When people hear the word estate planning, they assume that it involves individuals with substantial assets that are subject to estate tax. In general, estate planning is the act of preparing for the transfer of a person’s wealth and assets after his or her death or dealing with such wealth and assets if a person becomes incompetent or incapacitated. Assets, life insurance, pensions, real estate, cars, personal belongings, and debts are all part of one’s estate. Despite the level of one’s wealth, everyone should do estate planning which includes the preparation of, at a minimum, a will, durable general power of attorney, health care power of attorney (which can include a living will), a HIPAA authorization (medical information release) and, possibly, a trust. Complex estate planning needs to include the foregoing documents, but can also deal with reducing or eliminating the implementation of the estate tax, plan for assets that can benefit the surviving spouse while ensuring assets go as you wish upon such spouse’s death (e.g., marital trust), charitable planning, business succession planning and disability planning (e.g., Medicaid for nursing home costs of care).
We can help you with any estate tax planning need and can put in place an estate plan which, among your choices, reduces the imposition of the estate tax upon your death, provides for your surviving spouse while ensuring that your assets go to your issue upon his or her death, plan for the successful transition or sale of your business upon your death, disability or retirement or plan for the costs of a nursing home or assisted living facility, etc. Let us help plan and protect your future and ensure that your estate goes where you want it to go upon your death.
Contact Weaver, Bennett & Bland at (704) 844-1400 to schedule a FREE 1 hour initial estate planning consultation with one of our experienced Charlotte estate planning attorneys who can help you with either your North Carolina or South Carolina estate planning needs.
When to Consider Estate Tax Planning
While neither North Carolina nor South Carolina currently has an estate tax or a gift tax, and the current federal estate tax exclusion ($5,490,000.00 for 2017) prevents most individuals from being subjected to estate tax upon his or death, you should consider estate tax planning:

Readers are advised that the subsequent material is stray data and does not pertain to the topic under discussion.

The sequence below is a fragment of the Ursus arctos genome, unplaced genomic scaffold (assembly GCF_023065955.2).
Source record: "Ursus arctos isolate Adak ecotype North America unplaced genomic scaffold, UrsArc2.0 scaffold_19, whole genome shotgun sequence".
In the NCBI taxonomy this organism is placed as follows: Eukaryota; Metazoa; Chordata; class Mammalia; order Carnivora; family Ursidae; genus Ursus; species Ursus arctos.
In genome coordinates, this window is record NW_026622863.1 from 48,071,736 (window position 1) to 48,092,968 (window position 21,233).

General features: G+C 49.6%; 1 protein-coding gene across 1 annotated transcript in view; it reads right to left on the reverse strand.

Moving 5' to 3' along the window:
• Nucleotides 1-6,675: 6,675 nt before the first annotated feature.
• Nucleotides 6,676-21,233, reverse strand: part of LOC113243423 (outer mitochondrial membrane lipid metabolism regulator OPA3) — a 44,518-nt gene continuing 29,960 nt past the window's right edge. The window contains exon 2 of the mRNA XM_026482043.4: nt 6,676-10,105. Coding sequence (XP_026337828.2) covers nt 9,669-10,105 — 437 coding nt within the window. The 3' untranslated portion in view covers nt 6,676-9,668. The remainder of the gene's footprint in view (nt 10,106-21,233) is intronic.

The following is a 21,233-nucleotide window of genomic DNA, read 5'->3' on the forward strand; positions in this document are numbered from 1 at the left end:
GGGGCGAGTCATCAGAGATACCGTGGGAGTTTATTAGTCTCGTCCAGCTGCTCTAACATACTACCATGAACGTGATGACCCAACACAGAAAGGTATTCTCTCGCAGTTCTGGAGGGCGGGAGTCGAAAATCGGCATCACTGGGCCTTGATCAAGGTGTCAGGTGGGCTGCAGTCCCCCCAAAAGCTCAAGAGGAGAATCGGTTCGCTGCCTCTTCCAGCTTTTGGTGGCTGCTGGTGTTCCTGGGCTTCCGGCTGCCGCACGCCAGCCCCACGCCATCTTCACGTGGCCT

- If your estate or you and your spouse’s combined estates exceed that amount or are close to it,
- If you have made substantial taxable gifts during your lifetime, and now you do not have enough estate tax exclusion left (used gift tax exclusion during your lifetime),
- If you own certain assets in another state which has its own estate/inheritance tax (e.g., own real property in New York).
Simple estate tax planning can include ensuring that you and your spouse both fully use your estate tax exclusion; fully utilize the annual exclusion against gift tax, a family trust for the surviving spouse, etc. More complex estate tax planning can include family limited partnerships/limited liability companies to transfer assets to the next generation while utilizing the gift tax exclusion, annual gift tax exclusion, and minority and marketability discounts. Other planning options can reduce the implementation of the estate tax so your estate is below the federal estate tax exclusion upon your death.
If you are in a second marriage and have children or issue from a prior marriage, estate planning can be complicated as you have to meet conflicting goals (e.g., providing for surviving spouse while ensuring that assets go to your issue; perhaps they do not like each other, etc.). A pre-nuptial or post-nuptial agreement can help to ensure that your assets remain yours upon your death and a marital trust can help to provide for your surviving spouse during his or her lifetime while ensuring that your assets are disposed of as you wish upon your surviving spouse’s death.